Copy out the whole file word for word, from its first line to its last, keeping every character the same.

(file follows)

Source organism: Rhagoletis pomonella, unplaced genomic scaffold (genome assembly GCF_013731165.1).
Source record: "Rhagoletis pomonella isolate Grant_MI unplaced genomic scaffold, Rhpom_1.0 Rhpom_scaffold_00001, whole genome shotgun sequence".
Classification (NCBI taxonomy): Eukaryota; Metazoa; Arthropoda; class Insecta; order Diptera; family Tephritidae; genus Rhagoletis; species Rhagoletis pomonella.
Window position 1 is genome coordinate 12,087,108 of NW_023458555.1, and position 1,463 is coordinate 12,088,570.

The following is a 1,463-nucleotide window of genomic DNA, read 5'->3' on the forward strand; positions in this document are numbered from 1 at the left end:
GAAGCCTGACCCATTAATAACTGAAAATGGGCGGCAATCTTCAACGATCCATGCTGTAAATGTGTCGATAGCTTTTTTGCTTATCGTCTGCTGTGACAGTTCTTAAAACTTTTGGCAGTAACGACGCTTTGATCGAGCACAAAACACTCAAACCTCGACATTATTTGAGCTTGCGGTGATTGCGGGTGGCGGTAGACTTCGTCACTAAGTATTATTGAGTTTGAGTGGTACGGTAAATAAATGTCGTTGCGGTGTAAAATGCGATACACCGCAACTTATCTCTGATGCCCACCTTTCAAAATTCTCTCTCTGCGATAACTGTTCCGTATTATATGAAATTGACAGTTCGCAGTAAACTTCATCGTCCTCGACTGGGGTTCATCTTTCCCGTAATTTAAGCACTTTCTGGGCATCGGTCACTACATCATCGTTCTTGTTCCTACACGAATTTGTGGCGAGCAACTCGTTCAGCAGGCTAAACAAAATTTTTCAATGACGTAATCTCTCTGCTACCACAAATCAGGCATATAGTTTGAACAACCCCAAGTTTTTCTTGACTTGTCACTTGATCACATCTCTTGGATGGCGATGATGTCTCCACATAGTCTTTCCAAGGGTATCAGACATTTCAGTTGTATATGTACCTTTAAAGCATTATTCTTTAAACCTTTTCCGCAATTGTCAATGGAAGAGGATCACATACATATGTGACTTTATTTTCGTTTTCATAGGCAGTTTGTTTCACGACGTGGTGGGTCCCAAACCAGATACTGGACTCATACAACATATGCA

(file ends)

Source organism: Rhagoletis pomonella, unplaced genomic scaffold (genome assembly GCF_013731165.1).
Source record: "Rhagoletis pomonella isolate Grant_MI unplaced genomic scaffold, Rhpom_1.0 Rhpom_scaffold_00001, whole genome shotgun sequence".
Classification (NCBI taxonomy): Eukaryota; Metazoa; Arthropoda; class Insecta; order Diptera; family Tephritidae; genus Rhagoletis; species Rhagoletis pomonella.
Window position 1 is genome coordinate 12,087,108 of NW_023458555.1, and position 1,463 is coordinate 12,088,570.

The following is a 1,463-nucleotide window of genomic DNA, read 5'->3' on the forward strand; positions in this document are numbered from 1 at the left end:
GAAGCCTGACCCATTAATAACTGAAAATGGGCGGCAATCTTCAACGATCCATGCTGTAAATGTGTCGATAGCTTTTTTGCTTATCGTCTGCTGTGACAGTTCTTAAAACTTTTGGCAGTAACGACGCTTTGATCGAGCACAAAACACTCAAACCTCGACATTATTTGAGCTTGCGGTGATTGCGGGTGGCGGTAGACTTCGTCACTAAGTATTATTGAGTTTGAGTGGTACGGTAAATAAATGTCGTTGCGGTGTAAAATGCGATACACCGCAACTTATCTCTGATGCCCACCTTTCAAAATTCTCTCTCTGCGATAACTGTTCCGTATTATATGAAATTGACAGTTCGCAGTAAACTTCATCGTCCTCGACTGGGGTTCATCTTTCCCGTAATTTAAGCACTTTCTGGGCATCGGTCACTACATCATCGTTCTTGTTCCTACACGAATTTGTGGCGAGCAACTCGTTCAGCAGGCTAAACAAAATTTTTCAATGACGTAATCTCTCTGCTACCACAAATCAGGCATATAGTTTGAACAACCCCAAGTTTTTCTTGACTTGTCACTTGATCACATCTCTTGGATGGCGATGATGTCTCCACATAGTCTTTCCAAGGGTATCAGACATTTCAGTTGTATATGTACCTTTAAAGCATTATTCTTTAAACCTTTTCCGCAATTGTCAATGGAAGAGGATCACATACATATGTGACTTTATTTTCGTTTTCATAGGCAGTTTGTTTCACGACGTGGTGGGTCCCAAACCAGATACTGGACTCATACAACATATGCA